Citing its “statutory command” to ensure that “employees [have] the fullest freedom in exercising the rights guaranteed by th[e] Act,” the NLRB reasoned that the broad language of the term “employer unit” necessarily included both sets of employees who, according to the NLRB, are “working side by side, are part of a common enterprise.” Beyond the statutory language, the NLRB reasoned that the M.B. Sturgis rule effectuated the fundamental policies of Act by affording employees the “fullest freedom” “to choose the unit they wish to organize.”

The NLRB’s latest decision marks yet another effort to expand the reach of the Act and to facilitate union organizing — all while the fullest expansive reach of the Board’s Browning-Ferris “joint employer” decision and the success of its attack on the franchise business model are still unknown. And, once again, the NLRB has shown its willingness to upend well-established precedent in pursuit of its policy goals.  Where unions are successful at organizing, this new rule will complicate the collective bargaining process by requiring multiple “employers” to bargain with the union and by likely requiring all such “employers” to pursue a single collective bargaining agreement.  Although the long term effects of this rule are still unknown, this rule will likely have an immediate impact in assisting unions to organize sites where employers use both permanent and temporary employees, for example by focusing on the weaker organizations. Employers should continue to monitor developments from the NLRB closely and seek appropriate legal guidance to assess risks in their current business relationships.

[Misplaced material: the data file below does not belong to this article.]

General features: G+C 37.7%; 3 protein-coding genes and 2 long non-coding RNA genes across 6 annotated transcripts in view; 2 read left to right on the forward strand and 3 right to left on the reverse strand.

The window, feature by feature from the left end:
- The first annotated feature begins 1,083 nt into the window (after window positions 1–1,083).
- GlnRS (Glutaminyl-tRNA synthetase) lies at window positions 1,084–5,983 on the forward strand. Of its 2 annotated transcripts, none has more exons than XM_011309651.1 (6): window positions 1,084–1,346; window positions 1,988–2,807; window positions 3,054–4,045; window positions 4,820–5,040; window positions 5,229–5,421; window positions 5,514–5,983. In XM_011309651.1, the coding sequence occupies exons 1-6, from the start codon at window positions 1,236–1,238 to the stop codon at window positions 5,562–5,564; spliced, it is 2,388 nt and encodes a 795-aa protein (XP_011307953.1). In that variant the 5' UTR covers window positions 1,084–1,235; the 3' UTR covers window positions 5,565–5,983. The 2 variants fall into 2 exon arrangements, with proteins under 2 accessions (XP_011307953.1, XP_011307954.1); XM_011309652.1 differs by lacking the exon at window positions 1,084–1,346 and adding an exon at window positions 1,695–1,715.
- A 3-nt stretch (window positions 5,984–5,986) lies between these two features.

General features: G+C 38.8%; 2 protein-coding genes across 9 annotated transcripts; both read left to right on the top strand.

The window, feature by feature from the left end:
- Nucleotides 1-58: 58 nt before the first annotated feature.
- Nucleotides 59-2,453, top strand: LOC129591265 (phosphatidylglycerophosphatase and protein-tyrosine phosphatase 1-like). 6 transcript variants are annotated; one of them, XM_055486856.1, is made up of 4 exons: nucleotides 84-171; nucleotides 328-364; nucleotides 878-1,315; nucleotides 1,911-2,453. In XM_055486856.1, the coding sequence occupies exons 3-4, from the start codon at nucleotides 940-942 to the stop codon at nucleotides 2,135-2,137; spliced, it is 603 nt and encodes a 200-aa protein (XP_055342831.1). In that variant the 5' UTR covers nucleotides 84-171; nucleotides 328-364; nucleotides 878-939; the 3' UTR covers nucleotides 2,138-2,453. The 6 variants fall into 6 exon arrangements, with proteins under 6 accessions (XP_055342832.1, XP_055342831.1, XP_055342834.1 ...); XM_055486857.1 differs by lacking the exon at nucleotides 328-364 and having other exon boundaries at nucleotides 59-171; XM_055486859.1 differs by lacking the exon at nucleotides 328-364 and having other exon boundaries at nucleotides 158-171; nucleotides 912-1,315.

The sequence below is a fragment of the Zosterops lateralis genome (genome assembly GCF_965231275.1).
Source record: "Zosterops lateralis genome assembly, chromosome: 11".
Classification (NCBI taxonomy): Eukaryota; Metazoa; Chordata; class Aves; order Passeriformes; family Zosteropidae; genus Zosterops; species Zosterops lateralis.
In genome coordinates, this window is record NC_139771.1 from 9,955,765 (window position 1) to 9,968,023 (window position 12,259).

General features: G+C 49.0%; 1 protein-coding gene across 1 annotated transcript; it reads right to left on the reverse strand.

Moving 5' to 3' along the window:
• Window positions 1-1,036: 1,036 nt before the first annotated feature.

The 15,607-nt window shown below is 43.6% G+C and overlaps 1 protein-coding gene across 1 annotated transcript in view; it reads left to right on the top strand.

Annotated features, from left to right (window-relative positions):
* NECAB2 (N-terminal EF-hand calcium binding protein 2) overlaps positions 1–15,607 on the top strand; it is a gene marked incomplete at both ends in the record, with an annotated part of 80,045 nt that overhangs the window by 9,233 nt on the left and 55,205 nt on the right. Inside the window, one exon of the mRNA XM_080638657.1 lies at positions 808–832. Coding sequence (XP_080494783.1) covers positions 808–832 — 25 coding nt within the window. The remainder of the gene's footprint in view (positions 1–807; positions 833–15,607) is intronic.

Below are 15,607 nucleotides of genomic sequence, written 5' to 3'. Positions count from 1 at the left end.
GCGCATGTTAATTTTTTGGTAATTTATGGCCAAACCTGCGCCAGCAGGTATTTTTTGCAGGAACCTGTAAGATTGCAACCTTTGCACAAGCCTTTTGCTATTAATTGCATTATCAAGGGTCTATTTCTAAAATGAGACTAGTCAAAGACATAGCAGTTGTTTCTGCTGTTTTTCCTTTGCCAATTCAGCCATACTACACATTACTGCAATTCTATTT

Ninth Circuit Holds NLRB Interim Order Not Subject to Immediate Judicial Review

Posted in Federal Court Litigation, NLRA, NLRB

On July 8, 2016, the Ninth Circuit Court of Appeals (the “Ninth Circuit”) held that a National Labor Relations Board (the “Board”) § 10(k) interim order resolving a dispute between rival unions over which union’s members should perform certain work is not a final agency order subject to federal court review.  Pac. Maritime Assoc. v. NLRB, No. 13-35818 (9th Cir. July 8, 2016).  In doing so, the Ninth Circuit reasoned that a multi-employer association (the “Association”) had alternative means of challenging the Board’s § 10(k) decision, such that the Leedom v. Kyne, 358 U.S. 184 (1958) exception to the finality requirement for federal court jurisdiction did not apply.  The Ninth Circuit also rejected the Association’s argument that the Board’s decision was invalid for lack of a quorum under NLRB v. Noel Canning, 134 S. Ct. 2550 (2014).